- Impact of Decisions on Co-workers or Company Results — 34% responded “Important results.”
- Duration of Typical Work Week — 54% responded “40 hours.”
- Spend Time Making Repetitive Motions — 34% responded “Less than half the time.”
- Wear Common Protective or Safety Equipment such as Safety Shoes, Glasses, Gloves, Hearing Protection, Hard Hats, or Life Jackets — 38% responded “Every day.”
- Spend Time Sitting — 40% responded “About half the time.”
- Electronic Mail — 33% responded “Once a week or more but not every day.”
- Letters and Memos — 27% responded “Once a week or more but not every day.”
- Level of Competition — 43% responded “Moderately competitive.”
- Consequence of Error — 28% responded “Extremely serious.”
- Importance of Repeating Same Tasks — 30% responded “Extremely important.”
|Title||Job Zone Three: Medium Preparation Needed|
|Education||Most occupations in this zone require training in vocational schools, related on-the-job experience, or an associate's degree.|
|Related Experience||Previous work-related skill, knowledge, or experience is required for these occupations. For example, an electrician must have completed three or four years of apprenticeship or several years of vocational training, and often must have passed a licensing exam, in order to perform the job.|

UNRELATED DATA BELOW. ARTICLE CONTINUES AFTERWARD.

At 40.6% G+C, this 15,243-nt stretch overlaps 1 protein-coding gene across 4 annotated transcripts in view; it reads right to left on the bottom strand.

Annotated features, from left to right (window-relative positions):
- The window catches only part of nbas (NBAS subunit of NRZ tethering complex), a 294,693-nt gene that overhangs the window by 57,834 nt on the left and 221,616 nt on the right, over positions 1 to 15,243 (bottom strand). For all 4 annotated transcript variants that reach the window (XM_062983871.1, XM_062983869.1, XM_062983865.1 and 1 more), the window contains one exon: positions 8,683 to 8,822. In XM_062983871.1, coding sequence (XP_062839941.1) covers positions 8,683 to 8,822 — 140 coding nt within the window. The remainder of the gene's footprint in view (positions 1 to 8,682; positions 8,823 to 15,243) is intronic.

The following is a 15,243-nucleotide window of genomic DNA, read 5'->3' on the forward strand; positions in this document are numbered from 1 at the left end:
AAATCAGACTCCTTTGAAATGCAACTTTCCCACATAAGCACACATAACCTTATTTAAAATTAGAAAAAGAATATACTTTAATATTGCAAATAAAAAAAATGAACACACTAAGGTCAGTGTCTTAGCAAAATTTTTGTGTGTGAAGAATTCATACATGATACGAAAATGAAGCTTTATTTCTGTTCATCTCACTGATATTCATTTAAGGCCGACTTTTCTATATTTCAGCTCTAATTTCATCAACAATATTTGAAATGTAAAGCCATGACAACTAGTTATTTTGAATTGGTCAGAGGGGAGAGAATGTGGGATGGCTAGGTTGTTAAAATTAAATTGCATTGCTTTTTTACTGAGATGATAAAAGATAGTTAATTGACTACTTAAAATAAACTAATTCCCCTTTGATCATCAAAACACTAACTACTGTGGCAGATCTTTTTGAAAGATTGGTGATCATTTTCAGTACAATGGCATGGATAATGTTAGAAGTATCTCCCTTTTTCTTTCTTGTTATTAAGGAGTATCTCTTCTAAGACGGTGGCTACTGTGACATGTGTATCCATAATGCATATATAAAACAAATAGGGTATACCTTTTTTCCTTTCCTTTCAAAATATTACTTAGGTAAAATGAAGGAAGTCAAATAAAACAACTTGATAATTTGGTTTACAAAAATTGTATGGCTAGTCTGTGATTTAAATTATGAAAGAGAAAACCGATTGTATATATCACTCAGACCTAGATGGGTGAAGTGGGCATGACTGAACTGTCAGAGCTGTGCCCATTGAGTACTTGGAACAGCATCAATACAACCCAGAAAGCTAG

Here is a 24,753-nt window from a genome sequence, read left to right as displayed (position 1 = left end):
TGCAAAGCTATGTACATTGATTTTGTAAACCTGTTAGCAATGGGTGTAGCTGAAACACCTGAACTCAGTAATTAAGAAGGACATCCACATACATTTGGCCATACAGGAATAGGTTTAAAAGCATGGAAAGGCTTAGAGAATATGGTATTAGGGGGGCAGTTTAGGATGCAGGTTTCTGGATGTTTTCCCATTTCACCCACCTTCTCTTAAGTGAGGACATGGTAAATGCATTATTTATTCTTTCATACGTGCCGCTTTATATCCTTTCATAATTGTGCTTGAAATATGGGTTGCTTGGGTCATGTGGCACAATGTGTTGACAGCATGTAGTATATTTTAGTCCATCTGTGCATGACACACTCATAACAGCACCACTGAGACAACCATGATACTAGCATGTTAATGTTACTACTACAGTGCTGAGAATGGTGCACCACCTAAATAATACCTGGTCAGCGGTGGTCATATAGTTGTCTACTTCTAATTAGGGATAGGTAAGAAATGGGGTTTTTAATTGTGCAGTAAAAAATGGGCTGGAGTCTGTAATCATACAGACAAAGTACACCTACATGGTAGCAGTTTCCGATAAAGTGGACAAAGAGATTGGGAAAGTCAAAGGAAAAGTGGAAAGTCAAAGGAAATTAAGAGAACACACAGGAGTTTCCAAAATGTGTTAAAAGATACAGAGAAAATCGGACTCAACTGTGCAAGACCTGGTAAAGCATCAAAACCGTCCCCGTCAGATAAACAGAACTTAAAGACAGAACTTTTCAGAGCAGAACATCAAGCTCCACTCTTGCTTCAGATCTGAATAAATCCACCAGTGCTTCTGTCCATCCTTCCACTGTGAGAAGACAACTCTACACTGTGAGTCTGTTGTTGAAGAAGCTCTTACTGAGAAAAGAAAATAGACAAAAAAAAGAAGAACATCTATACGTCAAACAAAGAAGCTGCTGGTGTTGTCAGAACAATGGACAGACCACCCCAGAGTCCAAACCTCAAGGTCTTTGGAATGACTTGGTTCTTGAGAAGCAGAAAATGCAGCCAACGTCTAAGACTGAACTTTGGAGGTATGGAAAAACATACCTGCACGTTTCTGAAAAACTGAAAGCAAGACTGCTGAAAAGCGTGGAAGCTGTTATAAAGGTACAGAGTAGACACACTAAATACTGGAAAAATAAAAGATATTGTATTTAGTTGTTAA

|Job Training||Employees in these occupations usually need one or two years of training involving both on-the-job experience and informal training with experienced workers. A recognized apprenticeship program may be associated with these occupations.|
|Job Zone Examples||These occupations usually involve using communication and organizational skills to coordinate, supervise, manage, or train others to accomplish goals. Examples include food service managers, electricians, agricultural technicians, legal secretaries, occupational therapy assistants, and medical assistants.|
|SVP Range||(6.0 to < 7.0)|
Percentage of Respondents
|Education Level Required|
|27||High school diploma or equivalent|
|17||Less than high school diploma|
Interest code: RAI
- Realistic — Realistic occupations frequently involve work activities that include practical, hands-on problems and solutions. They often deal with plants, animals, and real-world materials like wood, tools, and machinery. Many of the occupations require working outside, and do not involve a lot of paperwork or working closely with others.
- Artistic — Artistic occupations frequently involve working with forms, designs and patterns. They often require self-expression and the work can be done without following a clear set of rules.
- Investigative — Investigative occupations frequently involve working with ideas, and require an extensive amount of thinking. These occupations can involve searching for facts and figuring out problems mentally.